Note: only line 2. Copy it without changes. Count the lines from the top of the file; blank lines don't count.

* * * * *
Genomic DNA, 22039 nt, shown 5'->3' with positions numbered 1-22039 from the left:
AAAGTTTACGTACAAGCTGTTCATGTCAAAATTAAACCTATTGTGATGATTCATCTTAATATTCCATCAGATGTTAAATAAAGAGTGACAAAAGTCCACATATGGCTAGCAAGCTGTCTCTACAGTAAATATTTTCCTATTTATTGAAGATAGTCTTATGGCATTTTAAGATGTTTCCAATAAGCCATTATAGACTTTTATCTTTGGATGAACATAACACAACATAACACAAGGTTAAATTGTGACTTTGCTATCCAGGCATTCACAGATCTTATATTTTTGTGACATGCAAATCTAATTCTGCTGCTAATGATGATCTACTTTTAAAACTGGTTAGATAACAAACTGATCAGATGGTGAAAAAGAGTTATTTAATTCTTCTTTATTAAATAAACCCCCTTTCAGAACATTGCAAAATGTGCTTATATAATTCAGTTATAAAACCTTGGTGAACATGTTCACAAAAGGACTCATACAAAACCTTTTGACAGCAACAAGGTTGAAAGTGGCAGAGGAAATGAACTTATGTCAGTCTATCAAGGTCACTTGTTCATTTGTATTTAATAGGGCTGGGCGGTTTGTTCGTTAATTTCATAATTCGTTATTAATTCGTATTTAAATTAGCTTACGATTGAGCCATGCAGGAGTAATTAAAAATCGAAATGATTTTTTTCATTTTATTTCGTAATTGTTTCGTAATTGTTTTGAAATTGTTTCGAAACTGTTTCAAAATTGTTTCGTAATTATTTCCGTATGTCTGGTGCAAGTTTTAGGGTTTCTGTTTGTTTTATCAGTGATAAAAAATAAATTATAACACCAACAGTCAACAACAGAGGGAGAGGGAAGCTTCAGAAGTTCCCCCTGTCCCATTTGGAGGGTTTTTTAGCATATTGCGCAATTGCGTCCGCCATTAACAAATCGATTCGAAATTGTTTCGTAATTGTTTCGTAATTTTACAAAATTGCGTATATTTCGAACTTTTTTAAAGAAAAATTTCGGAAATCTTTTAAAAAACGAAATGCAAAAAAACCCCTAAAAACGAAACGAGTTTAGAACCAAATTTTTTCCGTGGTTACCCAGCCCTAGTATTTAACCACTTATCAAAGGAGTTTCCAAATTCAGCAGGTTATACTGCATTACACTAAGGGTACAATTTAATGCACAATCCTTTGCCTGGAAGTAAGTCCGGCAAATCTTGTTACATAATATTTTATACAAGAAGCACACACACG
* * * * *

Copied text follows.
AAAGTTTACGTACAAGCTGTTCATGTCAAAATTAAACCTATTGTGATGATTCATCTTAATATTCCATCAGATGTTAAATAAAGAGTGACAAAAGTCCACATATGGCTAGCAAGCTGTCTCTACAGTAAATATTTTCCTATTTATTGAAGATAGTCTTATGGCATTTTAAGATGTTTCCAATAAGCCATTATAGACTTTTATCTTTGGATGAACATAACACAACATAACACAAGGTTAAATTGTGACTTTGCTATCCAGGCATTCACAGATCTTATATTTTTGTGACATGCAAATCTAATTCTGCTGCTAATGATGATCTACTTTTAAAACTGGTTAGATAACAAACTGATCAGATGGTGAAAAAGAGTTATTTAATTCTTCTTTATTAAATAAACCCCCTTTCAGAACATTGCAAAATGTGCTTATATAATTCAGTTATAAAACCTTGGTGAACATGTTCACAAAAGGACTCATACAAAACCTTTTGACAGCAACAAGGTTGAAAGTGGCAGAGGAAATGAACTTATGTCAGTCTATCAAGGTCACTTGTTCATTTGTATTTAATAGGGCTGGGCGGTTTGTTCGTTAATTTCATAATTCGTTATTAATTCGTATTTAAATTAGCTTACGATTGAGCCATGCAGGAGTAATTAAAAATCGAAATGATTTTTTTCATTTTATTTCGTAATTGTTTCGTAATTGTTTTGAAATTGTTTCGAAACTGTTTCAAAATTGTTTCGTAATTATTTCCGTATGTCTGGTGCAAGTTTTAGGGTTTCTGTTTGTTTTATCAGTGATAAAAAATAAATTATAACACCAACAGTCAACAACAGAGGGAGAGGGAAGCTTCAGAAGTTCCCCCTGTCCCATTTGGAGGGTTTTTTAGCATATTGCGCAATTGCGTCCGCCATTAACAAATCGATTCGAAATTGTTTCGTAATTGTTTCGTAATTTTACAAAATTGCGTATATTTCGAACTTTTTTAAAGAAAAATTTCGGAAATCTTTTAAAAAACGAAATGCAAAAAAACCCCTAAAAACGAAACGAGTTTAGAACCAAATTTTTTCCGTGGTTACCCAGCCCTAGTATTTAACCACTTATCAAAGGAGTTTCCAAATTCAGCAGGTTATACTGCATTACACTAAGGGTACAATTTAATGCACAATCCTTTGCCTGGAAGTAAGTCCGGCAAATCTTGTTACATAATATTTTATACAAGAAGCACACACACG